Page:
Morales-Díaz, J. and Zamora-Ramírez, C. (2018) ‘The impact of IFRS 16 on key financial ratios: a new methodological approach’, Accounting in Europe, Vol. 15, No. 1, pp. 105-33.

Nobes, C. W. (2005), ‘Rules-based standards and the lack of principles in accounting’, Accounting Horizons, Vol. 19, No. 1, pp. 25-34.



Lecture 4 – Intangible assets



To develop students’ knowledge and understanding of:


Textbook reading

ALEXANDER chapters 13 and 14.


Regulatory reading

IAS 38 is on Moodle.


Article reading

Amir, E., Lev, B. and Sougiannis, T. (2003), ‘Do financial analysts get intangibles?’, European Accounting Review, Vol. 12, No. 4, pp. 635-659.

Basu, S. and Waymire, G. (2008), ‘Has the importance of intangibles really grown? And if so, why?’, Accounting and Business Research, Vol. 38, No. 3, pp. 171-190.

Skinner, D.J. (2008), ‘Accounting for intangibles – a critical review of policy recommendations’, Accounting and Business Research, Vol. 38, No. 3, pp. 191-204.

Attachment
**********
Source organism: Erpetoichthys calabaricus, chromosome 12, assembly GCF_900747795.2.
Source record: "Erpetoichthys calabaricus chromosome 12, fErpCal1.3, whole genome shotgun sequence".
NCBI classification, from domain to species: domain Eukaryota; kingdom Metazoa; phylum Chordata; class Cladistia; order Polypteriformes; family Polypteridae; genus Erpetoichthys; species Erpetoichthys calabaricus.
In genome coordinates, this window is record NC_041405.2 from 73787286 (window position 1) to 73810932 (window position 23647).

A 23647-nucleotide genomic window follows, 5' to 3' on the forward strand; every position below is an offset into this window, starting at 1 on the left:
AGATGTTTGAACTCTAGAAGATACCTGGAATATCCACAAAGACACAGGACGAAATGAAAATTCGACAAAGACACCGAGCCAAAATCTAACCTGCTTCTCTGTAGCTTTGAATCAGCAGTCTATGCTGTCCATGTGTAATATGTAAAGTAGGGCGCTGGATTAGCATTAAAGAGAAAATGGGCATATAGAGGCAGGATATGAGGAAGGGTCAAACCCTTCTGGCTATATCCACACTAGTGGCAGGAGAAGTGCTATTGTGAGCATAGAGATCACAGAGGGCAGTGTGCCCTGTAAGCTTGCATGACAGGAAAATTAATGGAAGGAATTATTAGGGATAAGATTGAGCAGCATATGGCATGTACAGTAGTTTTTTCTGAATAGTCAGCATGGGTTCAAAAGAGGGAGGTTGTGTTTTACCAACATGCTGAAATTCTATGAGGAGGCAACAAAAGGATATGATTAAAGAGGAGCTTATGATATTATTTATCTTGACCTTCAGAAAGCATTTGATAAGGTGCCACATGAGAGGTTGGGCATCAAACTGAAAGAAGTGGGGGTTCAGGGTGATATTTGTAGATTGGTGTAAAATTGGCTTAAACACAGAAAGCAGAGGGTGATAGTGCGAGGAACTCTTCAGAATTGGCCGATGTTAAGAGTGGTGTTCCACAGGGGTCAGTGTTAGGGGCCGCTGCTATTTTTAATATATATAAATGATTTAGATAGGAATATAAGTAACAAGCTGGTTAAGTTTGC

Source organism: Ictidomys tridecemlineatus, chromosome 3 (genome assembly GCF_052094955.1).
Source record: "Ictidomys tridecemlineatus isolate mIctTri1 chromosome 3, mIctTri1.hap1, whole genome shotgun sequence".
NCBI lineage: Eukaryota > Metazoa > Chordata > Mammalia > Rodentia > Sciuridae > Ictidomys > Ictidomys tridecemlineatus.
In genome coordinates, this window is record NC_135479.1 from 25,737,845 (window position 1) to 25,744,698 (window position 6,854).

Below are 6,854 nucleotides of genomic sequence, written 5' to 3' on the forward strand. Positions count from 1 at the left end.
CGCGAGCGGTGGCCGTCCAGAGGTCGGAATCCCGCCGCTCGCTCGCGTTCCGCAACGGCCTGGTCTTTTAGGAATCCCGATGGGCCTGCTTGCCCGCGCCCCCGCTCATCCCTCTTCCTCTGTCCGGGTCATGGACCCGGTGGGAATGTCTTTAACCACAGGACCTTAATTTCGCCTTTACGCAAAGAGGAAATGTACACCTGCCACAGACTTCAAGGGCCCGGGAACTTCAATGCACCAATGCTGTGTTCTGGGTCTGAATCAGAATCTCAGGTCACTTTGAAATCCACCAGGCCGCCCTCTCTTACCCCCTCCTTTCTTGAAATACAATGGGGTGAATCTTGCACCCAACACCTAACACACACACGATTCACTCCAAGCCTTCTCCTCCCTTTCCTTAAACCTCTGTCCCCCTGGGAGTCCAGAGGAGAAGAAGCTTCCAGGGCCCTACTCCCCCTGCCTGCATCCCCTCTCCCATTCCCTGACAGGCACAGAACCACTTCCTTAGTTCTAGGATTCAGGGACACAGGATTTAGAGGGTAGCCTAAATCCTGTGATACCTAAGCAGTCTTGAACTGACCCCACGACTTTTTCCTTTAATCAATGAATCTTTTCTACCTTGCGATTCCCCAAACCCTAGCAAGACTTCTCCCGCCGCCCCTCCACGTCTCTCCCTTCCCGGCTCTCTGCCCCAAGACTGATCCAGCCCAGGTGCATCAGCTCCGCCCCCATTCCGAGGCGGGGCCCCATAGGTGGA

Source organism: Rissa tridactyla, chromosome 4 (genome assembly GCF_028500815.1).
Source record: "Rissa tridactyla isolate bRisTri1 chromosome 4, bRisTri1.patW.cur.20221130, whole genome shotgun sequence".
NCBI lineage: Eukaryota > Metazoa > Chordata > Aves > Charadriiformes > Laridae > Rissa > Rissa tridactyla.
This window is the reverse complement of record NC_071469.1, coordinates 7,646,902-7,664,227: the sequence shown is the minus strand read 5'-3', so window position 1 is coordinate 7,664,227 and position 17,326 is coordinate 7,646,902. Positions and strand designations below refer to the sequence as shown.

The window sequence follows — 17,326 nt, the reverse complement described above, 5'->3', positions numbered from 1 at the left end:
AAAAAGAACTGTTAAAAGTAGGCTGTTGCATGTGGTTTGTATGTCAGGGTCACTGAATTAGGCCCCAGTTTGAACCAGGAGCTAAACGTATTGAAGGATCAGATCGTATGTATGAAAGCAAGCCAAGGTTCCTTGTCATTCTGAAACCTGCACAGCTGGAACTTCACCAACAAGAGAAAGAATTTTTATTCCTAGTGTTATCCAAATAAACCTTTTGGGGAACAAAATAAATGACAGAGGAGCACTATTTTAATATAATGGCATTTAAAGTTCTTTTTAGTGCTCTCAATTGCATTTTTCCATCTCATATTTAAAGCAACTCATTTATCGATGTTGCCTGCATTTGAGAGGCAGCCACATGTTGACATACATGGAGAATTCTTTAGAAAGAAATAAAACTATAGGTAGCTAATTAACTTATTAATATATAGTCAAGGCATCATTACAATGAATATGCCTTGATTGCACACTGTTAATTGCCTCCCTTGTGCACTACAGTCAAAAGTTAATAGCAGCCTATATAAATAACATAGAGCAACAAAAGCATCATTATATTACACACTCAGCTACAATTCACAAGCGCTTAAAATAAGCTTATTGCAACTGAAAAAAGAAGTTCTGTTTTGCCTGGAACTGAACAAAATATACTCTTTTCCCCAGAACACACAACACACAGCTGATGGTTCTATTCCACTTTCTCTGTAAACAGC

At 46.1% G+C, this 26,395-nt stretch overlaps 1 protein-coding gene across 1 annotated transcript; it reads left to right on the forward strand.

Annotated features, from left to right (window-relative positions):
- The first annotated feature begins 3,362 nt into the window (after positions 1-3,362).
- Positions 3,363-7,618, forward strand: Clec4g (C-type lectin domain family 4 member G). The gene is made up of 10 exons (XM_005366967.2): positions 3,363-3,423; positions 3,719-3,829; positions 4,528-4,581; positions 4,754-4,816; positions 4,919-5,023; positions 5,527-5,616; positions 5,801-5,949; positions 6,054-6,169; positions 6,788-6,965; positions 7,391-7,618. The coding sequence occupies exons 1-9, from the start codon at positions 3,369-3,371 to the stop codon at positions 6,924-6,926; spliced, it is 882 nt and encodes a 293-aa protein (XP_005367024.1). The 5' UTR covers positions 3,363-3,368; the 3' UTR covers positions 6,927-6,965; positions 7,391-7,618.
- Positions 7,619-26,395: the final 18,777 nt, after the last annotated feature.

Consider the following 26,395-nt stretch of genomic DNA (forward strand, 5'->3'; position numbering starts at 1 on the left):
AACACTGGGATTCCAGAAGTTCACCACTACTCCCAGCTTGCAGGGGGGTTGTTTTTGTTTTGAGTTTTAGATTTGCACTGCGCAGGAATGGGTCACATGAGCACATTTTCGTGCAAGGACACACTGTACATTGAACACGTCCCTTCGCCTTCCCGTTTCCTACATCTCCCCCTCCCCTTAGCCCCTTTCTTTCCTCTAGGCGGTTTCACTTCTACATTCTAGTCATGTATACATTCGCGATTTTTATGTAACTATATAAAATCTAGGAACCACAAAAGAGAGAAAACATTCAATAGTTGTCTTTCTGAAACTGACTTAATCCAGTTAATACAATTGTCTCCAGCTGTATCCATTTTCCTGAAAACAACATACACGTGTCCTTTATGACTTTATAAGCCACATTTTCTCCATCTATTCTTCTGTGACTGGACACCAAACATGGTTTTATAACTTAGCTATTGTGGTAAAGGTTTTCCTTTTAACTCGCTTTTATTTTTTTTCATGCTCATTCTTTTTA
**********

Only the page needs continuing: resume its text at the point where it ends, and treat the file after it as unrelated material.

Wyatt, A. (2008), ‘What financial and non-financial information on intangibles is value-relevant? A review of the evidence’, Accounting and Business Research, Vol. 38, No. 3, pp. 217-56.


Lecture5 – Measurement of assets


To develop students’ knowledge and understanding of:

  • Different approaches to accounting measurement and valuation
  • Fair value measurement and its problems


Textbook reading

ALEXANDER chapters 6, 7 and 12 (note: concentrate on how assets and liabilities are measured – you will not be expected to know how to prepare full financial statements using different measurement bases).


Regulatory reading

IASs 2, 16, 38, 40, 41 are on Moodle.


Article reading

Barth, M. E. (2010), ‘Comments on panellists’, Abacus, Vol. 46, No. 1, pp. 120-127.

Barth, M. E. & Landsman, W. R. (1995), ‘Fundamental issues related to using fair value accounting for financial reporting’, Accounting Horizons, Vol. 9, No. 4, pp. 97-107.

Dean, G. (2010), ‘Background and case for exit-price accounting’, Abacus, Vol. 46, No. 1, pp. 84-96.

Lennard, A. (2010), ‘The case for entry values: a defence of replacement cost’, Abacus, Vol. 46, No. 1, pp. 97-103.